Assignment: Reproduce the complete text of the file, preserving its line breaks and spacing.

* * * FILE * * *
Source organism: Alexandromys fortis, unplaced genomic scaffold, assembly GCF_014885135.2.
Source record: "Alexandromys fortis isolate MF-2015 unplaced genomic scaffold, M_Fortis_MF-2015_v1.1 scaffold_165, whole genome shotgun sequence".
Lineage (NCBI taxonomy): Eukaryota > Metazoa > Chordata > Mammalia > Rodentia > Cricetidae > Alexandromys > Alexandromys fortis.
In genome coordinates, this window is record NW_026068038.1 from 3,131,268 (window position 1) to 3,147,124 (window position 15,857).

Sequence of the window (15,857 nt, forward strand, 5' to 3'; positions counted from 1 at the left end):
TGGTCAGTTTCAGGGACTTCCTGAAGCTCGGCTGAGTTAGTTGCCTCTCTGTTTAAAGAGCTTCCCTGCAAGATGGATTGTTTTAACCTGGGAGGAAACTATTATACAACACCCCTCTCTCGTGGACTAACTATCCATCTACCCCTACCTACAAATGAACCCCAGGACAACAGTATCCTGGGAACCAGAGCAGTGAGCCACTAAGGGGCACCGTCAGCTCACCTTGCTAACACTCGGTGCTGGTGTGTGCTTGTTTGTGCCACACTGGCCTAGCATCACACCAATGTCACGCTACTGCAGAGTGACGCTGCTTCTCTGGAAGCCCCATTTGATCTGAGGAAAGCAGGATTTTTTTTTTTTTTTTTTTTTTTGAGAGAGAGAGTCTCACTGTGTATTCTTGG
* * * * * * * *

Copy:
Source organism: Alexandromys fortis, unplaced genomic scaffold, assembly GCF_014885135.2.
Source record: "Alexandromys fortis isolate MF-2015 unplaced genomic scaffold, M_Fortis_MF-2015_v1.1 scaffold_165, whole genome shotgun sequence".
Lineage (NCBI taxonomy): Eukaryota > Metazoa > Chordata > Mammalia > Rodentia > Cricetidae > Alexandromys > Alexandromys fortis.
In genome coordinates, this window is record NW_026068038.1 from 3,131,268 (window position 1) to 3,147,124 (window position 15,857).

Sequence of the window (15,857 nt, forward strand, 5' to 3'; positions counted from 1 at the left end):
TGGTCAGTTTCAGGGACTTCCTGAAGCTCGGCTGAGTTAGTTGCCTCTCTGTTTAAAGAGCTTCCCTGCAAGATGGATTGTTTTAACCTGGGAGGAAACTATTATACAACACCCCTCTCTCGTGGACTAACTATCCATCTACCCCTACCTACAAATGAACCCCAGGACAACAGTATCCTGGGAACCAGAGCAGTGAGCCACTAAGGGGCACCGTCAGCTCACCTTGCTAACACTCGGTGCTGGTGTGTGCTTGTTTGTGCCACACTGGCCTAGCATCACACCAATGTCACGCTACTGCAGAGTGACGCTGCTTCTCTGGAAGCCCCATTTGATCTGAGGAAAGCAGGATTTTTTTTTTTTTTTTTTTTTTTGAGAGAGAGAGTCTCACTGTGTATTCTTGG